According to a recent study from WalletHub, Rhode Island and Massachusetts can expect to feel significant adverse effects from the repeal of Obamacare.
As promised, President Donald Trump on Jan. 20 issued an executive order to undo the Affordable Care Act, or ACA, as his first order of business. Republican senators wasted no time advancing the president’s agenda, either, using a powerful process known as budget reconciliation on Jan. 12 to begin rolling back large sections of the health law. Passage of the resolution followed in the U.S. House of Representatives two days later.
But much of the public as well as members of Congress, including several Republicans, have expressed concern about both the lack of a replacement for the current program and a clear timeline for its implementation — in addition to the cost of repealing the ACA.
Here are the Top Five States that will be most affected by the repeal of Obamacare.
2. West Virginia
4. Rhode Island
Since former president Barack Obama’s signature health-care legislation — more popularly known as “Obamacare” — was passed in 2010, more than 20 million individuals have gained insurance coverage, resulting in the lowest uninsured rate in history by early 2016. Reversal of the law is expected to raise the uninsured rate by an estimated 18 million in the first plan year following repeal, then 32 million by 2026, according to official estimates.
What is clear from the prospect of the ACA’s dissolution is that certain states stand to suffer more than others. In order to assess repeal’s impact on Americans based on where they live, WalletHub’s analysts compared the 50 states and the District of Columbia across seven key indicators of both economic and coverage losses. WalletHub’s data set ranges from “growth in uninsured population by 2019 post-ACA repeal” to “potential economic impact due to repeal of premium tax credits and Medicaid expansion (2019 to 2023).”
Here are the full rankings:
In order to assess the impact of the ACA’s repeal at the state level, WalletHub’s analysts compared the 50 states and the District of Columbia across seven key metrics, which are listed below with their corresponding weights. Each metric was graded on a 100-point scale, with a score of 100 representing the most negative outcome for the state.
They then calculated the overall score for each state and the District using its weighted average across all metrics and constructed our final ranking based on the resulting scores.
- Growth in Uninsured Population by 2019 Post-ACA Repeal: Double Weight (~23.53 Points)
Note: This metric compares the uninsured population in 2016 against the uninsured population in 2019, assuming the ACA is repealed.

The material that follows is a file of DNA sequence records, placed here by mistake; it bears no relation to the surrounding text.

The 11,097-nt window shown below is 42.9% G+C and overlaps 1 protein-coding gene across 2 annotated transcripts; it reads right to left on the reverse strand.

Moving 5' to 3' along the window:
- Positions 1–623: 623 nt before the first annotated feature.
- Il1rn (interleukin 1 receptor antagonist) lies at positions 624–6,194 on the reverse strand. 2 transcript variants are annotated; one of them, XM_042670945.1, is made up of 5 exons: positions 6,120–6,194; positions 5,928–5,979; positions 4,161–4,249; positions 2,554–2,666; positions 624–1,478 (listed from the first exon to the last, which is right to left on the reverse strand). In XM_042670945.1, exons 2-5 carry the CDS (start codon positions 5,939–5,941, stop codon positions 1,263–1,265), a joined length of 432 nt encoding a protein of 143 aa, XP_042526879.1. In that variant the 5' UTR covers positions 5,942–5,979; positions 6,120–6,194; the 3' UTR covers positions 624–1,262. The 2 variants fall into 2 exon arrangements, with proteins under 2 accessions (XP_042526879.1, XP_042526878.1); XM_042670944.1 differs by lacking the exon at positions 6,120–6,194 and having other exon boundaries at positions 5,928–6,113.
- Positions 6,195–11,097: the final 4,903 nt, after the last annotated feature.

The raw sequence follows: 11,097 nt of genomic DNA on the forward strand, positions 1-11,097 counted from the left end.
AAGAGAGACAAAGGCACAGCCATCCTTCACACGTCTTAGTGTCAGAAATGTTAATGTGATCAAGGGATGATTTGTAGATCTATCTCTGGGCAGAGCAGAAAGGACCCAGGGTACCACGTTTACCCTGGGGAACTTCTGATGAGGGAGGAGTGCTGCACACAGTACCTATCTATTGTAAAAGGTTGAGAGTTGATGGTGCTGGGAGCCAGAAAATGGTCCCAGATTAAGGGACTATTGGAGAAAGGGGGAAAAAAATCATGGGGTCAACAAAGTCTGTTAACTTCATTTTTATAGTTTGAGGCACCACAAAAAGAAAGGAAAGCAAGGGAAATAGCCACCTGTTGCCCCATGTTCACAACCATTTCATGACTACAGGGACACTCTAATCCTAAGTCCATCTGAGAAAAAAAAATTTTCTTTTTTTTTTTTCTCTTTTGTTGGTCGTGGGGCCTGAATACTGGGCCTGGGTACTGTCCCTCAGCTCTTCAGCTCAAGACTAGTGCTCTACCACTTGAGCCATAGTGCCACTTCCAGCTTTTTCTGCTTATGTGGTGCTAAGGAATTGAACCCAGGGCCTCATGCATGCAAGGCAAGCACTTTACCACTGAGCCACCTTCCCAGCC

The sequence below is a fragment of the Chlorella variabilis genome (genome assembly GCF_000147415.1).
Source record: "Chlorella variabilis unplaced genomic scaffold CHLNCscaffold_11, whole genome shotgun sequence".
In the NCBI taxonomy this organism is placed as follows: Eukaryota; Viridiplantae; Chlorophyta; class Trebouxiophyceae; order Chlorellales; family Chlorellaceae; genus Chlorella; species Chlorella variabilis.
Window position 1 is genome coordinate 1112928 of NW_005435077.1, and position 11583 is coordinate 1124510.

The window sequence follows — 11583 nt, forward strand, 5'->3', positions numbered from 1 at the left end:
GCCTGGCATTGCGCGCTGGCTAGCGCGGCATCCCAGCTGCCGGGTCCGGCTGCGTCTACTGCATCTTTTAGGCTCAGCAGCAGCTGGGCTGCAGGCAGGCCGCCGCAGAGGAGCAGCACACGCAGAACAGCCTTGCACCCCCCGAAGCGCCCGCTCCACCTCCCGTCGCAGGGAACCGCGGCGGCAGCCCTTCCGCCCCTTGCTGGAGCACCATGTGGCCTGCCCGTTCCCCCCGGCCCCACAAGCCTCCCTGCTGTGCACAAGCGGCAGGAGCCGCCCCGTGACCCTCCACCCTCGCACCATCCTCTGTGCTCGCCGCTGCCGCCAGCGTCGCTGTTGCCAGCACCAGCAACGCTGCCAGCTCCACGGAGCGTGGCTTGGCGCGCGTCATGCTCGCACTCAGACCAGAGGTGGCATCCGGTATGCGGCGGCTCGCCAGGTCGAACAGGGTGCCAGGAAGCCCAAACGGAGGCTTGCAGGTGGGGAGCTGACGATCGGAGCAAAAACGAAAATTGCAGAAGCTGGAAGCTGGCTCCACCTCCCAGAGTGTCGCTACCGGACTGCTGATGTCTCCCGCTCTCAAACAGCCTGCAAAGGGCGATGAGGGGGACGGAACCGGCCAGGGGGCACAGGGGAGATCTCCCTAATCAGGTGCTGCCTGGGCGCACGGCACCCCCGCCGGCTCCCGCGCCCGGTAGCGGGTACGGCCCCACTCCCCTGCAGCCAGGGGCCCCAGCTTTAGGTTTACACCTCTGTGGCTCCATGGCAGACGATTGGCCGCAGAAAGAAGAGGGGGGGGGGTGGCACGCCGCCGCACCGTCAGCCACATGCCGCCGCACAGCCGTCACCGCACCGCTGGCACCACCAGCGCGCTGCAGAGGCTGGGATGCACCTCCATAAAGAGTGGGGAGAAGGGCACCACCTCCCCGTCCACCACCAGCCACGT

- Growth in Uninsured Population in 2021 (ACA Effective vs. Repealed): Double Weight (~23.53 Points)
Note: This metric compares the uninsured population in 2021 if the ACA remains in effect against the uninsured population in 2021 if the ACA is repealed.
- Presence of Planned Parenthood Funding: Half Weight (~5.88 Points)
Note: This is a binary metric that considers whether the state funds or has defunded Planned Parenthood. Repealing the ACA would partly entail defunding Planned Parenthood across the board.
- Potential Jobs Lost Due to Repeal of Tax Credits & Medicaid Expansion in 2019: Full Weight (~11.76 Points)
- Potential Economic Impact Due to Repeal of Premium Tax Credits & Medicaid Expansion (2019 to 2023): Full Weight (~11.76 Points)
- Growth in Uncompensated Care Costs in 2021 (ACA Effective vs. Repealed): Full Weight (~11.76 Points)
Note: This metric compares the uncompensated care costs in 2021 if the ACA remains in effect against the uncompensated care costs in 2021 if the ACA is repealed. “Uncompensated Care” refers to “hospital care provided for which no payment was received from the patient or insurer,” as defined by the American Hospital Association.
- Share of Young Adults with Health-Insurance Coverage: Full Weight (~11.76 Points)
Note: Under the ACA, dependent adult children are eligible for health-insurance coverage through their parents’ policies until the age of 26. Repealing the ACA would eliminate such eligibility, resulting in a large number of young dependent adults lacking insurance coverage. Thus, the larger the current percentage of the population aged 18 to 26 with health insurance, the more the state stands to lose upon dissolution of the ACA. Please note, however, that this metric considers only the population aged 18 to 24 due to demographic data grouping by the U.S. Census Bureau, which includes the population aged 25 to 26 within the 25 to 34 age bracket.
Sources: Data used to create this ranking were collected from the U.S. Census Bureau, Center on Budget and Policy Priorities, The Urban Institute, The Commonwealth Fund, National Conference of State Legislature and Alliance Defending Freedom.